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dc.contributor.authorMacdonald, Sara R-
dc.contributor.authorMorrison, Jill-
dc.contributor.authorMaxwell, Margaret-
dc.contributor.authorMunoz-Arroyo, Rosalia-
dc.contributor.authorPower, Andrew-
dc.contributor.authorSmith, Michael-
dc.contributor.authorSutton, Matt-
dc.contributor.authorWilson, Philip-
dc.description.abstractBackground: Levels of antidepressant prescribing have dramatically increased in Western countries in the last two decades. Aim: To explore GPs' views about, and explanations for, the increase in antidepressant prescribing in Scotland between 1995 and 2004. Design: Qualitative, interview study. Setting: General practices, Scotland. Participants: GPs in 30 practices (n = 63) purposively selected to reflect a range of practice characteristics and levels of antidepressant prescribing. Method: Interviews with GPs were taped and transcribed. Analysis followed a Framework Approach. Results: GPs offered a range of explanations for the rise in antidepressant prescribing in Scotland. Few doctors thought that the incidence of depression had increased, and many questioned the appropriateness of current levels of prescribing. A number of related factors were considered to have contributed to the increase. These included: the success of campaigns to raise awareness of depression; a willingness among patients to seek help; and the perceived safety of selective serotonin reuptake inhibitors, making it easier for GPs to manage depression in primary care. Many GPs believed that unhappiness, exacerbated by social deprivation and the breakdown of traditional social structures, was being 'medicalised' inappropriately. Conclusion: Most antidepressant prescriptions in Scotland are issued by GPs, and current policy aims to reduce levels of prescribing. To meet this aim, GPs' prescribing behaviour needs to change. The findings suggest that GPs see themselves as responders to, rather than facilitators of, change and this has obvious implications for initiatives to reduce prescribing.en_UK
dc.publisherRoyal College of General Practitioners-
dc.relationMacdonald SR, Morrison J, Maxwell M, Munoz-Arroyo R, Power A, Smith M, Sutton M & Wilson P (2009) 'A coal face option': GPs' perspectives on the rise in antidepressant prescribing, British Journal of General Practice, 59 (566), pp. 658-659.-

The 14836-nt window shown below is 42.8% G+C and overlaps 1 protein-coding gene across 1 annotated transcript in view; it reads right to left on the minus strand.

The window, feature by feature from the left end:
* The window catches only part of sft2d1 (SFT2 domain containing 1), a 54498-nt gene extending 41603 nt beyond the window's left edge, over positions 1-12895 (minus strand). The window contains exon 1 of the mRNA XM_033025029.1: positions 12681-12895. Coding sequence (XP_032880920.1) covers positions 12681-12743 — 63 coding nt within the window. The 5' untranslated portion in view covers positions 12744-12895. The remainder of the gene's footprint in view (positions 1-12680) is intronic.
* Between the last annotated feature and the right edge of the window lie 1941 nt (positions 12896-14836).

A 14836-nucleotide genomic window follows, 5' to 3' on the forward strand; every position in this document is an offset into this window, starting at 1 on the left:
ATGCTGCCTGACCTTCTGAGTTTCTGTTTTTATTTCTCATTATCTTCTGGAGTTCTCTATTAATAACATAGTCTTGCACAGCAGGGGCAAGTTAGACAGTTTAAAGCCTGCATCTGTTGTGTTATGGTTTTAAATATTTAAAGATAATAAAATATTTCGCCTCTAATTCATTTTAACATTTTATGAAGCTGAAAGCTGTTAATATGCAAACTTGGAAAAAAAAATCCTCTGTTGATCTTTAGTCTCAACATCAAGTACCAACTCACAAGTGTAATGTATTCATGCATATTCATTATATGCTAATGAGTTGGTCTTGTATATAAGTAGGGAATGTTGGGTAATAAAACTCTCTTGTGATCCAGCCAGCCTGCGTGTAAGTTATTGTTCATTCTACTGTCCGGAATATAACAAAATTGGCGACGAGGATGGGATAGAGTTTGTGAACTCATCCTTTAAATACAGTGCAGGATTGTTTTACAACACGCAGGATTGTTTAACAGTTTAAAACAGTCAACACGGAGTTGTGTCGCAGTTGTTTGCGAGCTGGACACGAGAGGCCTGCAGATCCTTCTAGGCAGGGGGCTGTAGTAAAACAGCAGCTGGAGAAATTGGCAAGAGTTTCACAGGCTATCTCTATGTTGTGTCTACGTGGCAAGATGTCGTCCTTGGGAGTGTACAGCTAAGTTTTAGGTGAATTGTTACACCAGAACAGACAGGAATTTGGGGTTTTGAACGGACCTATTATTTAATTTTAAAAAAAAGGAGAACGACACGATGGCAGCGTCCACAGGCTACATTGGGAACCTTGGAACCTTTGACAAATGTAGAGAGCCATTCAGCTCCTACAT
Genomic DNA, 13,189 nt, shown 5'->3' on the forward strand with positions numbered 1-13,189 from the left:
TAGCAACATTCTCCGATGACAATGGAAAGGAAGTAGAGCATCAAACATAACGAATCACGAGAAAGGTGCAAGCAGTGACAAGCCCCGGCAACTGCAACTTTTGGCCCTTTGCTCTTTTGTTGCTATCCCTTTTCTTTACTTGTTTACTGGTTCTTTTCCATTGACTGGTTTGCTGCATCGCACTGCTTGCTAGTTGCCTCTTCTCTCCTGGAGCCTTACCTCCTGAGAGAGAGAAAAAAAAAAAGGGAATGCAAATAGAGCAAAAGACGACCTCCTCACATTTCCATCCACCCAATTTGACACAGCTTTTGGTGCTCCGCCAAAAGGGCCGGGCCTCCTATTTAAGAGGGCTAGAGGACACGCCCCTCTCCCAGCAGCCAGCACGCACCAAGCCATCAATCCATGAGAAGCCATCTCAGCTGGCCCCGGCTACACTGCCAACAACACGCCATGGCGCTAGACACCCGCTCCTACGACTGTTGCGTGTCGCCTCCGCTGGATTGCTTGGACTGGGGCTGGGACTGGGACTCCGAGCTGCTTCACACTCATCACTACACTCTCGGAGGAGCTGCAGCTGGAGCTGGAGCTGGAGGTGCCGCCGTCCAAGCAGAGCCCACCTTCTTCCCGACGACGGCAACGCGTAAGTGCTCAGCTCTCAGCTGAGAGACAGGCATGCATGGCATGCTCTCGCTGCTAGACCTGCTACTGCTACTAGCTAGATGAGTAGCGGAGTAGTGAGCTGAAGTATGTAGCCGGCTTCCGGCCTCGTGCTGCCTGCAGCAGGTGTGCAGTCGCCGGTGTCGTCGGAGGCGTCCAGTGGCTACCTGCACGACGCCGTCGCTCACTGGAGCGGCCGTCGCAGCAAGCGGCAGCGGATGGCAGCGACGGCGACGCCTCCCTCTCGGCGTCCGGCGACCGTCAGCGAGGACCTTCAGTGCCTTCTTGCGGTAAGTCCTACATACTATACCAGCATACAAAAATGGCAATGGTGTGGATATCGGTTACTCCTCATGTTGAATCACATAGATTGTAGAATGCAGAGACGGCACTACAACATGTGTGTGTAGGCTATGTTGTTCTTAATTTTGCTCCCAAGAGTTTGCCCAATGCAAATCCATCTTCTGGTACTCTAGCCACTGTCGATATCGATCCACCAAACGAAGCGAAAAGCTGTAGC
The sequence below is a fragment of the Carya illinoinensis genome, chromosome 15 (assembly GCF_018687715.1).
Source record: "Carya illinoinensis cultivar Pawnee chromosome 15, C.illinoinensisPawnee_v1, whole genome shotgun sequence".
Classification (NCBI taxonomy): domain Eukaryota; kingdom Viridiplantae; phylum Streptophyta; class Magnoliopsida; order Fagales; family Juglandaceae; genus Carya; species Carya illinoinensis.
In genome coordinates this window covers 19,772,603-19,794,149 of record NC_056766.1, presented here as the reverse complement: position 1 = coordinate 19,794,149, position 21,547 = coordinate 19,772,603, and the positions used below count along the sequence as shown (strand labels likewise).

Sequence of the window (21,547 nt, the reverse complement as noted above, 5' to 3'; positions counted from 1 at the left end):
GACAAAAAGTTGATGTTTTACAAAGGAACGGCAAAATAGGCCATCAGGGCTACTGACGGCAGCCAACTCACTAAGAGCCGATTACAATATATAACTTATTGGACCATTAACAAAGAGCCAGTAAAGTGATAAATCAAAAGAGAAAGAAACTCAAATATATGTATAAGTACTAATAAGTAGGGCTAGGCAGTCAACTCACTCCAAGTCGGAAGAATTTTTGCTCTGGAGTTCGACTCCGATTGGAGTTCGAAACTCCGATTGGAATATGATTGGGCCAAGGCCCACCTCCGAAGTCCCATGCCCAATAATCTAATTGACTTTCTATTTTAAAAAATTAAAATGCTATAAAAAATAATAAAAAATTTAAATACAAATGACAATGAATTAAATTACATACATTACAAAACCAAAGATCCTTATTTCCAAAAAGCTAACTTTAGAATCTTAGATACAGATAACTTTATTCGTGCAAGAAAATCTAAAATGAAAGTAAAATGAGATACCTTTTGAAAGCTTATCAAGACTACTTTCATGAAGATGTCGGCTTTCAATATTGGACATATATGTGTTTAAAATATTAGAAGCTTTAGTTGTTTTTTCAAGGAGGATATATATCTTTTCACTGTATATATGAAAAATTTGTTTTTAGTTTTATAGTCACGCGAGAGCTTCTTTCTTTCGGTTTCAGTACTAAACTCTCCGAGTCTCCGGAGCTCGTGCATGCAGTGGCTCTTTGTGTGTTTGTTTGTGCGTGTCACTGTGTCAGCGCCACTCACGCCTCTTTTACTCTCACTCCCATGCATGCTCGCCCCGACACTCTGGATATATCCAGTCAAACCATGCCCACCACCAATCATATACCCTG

dc.rightsThe publisher does not allow this work to be made publicly available in this Repository. Please use the Request a Copy feature at the foot of the Repository record to request a copy directly from the author. You can only request a copy if you wish to use this work for your own research or private study.-
dc.subjectmental healthen_UK
dc.subjectqualitative researchen_UK
dc.subjectprimary careen_UK
dc.subject.lcshDepression, Mental Treatment-
dc.title'A coal face option': GPs' perspectives on the rise in antidepressant prescribingen_UK
dc.typeJournal Articleen_UK
dc.rights.embargoreasonThe publisher does not allow this work to be made publicly available in this Repository therefore there is an embargo on the full text of the work.-
dc.citation.jtitleBritish Journal of General Practice-
dc.type.statusPublisher version (final published refereed version)-
dc.contributor.affiliationUniversity of Glasgow-
dc.contributor.affiliationUniversity of Glasgow-
dc.contributor.affiliationNMAHP Research-
dc.contributor.affiliationNHS National Services Scotland-
dc.contributor.affiliationVictoria Infirmary-
dc.contributor.affiliationUniversity of Glasgow-
dc.contributor.affiliationUniversity of Manchester-
dc.contributor.affiliationUniversity of Glasgow-
Appears in Collections:Faculty of Health Sciences and Sport Journal Articles

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